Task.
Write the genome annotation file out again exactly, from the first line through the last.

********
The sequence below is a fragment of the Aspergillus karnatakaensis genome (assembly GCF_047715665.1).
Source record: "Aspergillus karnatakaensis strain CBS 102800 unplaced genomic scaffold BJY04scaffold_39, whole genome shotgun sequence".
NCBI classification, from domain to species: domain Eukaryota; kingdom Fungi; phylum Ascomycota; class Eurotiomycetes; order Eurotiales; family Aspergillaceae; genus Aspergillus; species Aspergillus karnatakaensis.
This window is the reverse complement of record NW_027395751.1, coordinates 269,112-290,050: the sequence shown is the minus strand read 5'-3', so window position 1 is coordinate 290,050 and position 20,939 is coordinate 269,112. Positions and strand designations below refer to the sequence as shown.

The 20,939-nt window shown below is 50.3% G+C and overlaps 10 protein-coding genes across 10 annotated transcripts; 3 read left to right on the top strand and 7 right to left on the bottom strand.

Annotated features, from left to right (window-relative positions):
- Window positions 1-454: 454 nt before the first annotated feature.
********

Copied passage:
The sequence below is a fragment of the Aspergillus karnatakaensis genome (assembly GCF_047715665.1).
Source record: "Aspergillus karnatakaensis strain CBS 102800 unplaced genomic scaffold BJY04scaffold_39, whole genome shotgun sequence".
NCBI classification, from domain to species: domain Eukaryota; kingdom Fungi; phylum Ascomycota; class Eurotiomycetes; order Eurotiales; family Aspergillaceae; genus Aspergillus; species Aspergillus karnatakaensis.
This window is the reverse complement of record NW_027395751.1, coordinates 269,112-290,050: the sequence shown is the minus strand read 5'-3', so window position 1 is coordinate 290,050 and position 20,939 is coordinate 269,112. Positions and strand designations below refer to the sequence as shown.

The 20,939-nt window shown below is 50.3% G+C and overlaps 10 protein-coding genes across 10 annotated transcripts; 3 read left to right on the top strand and 7 right to left on the bottom strand.

Annotated features, from left to right (window-relative positions):
- Window positions 1-454: 454 nt before the first annotated feature.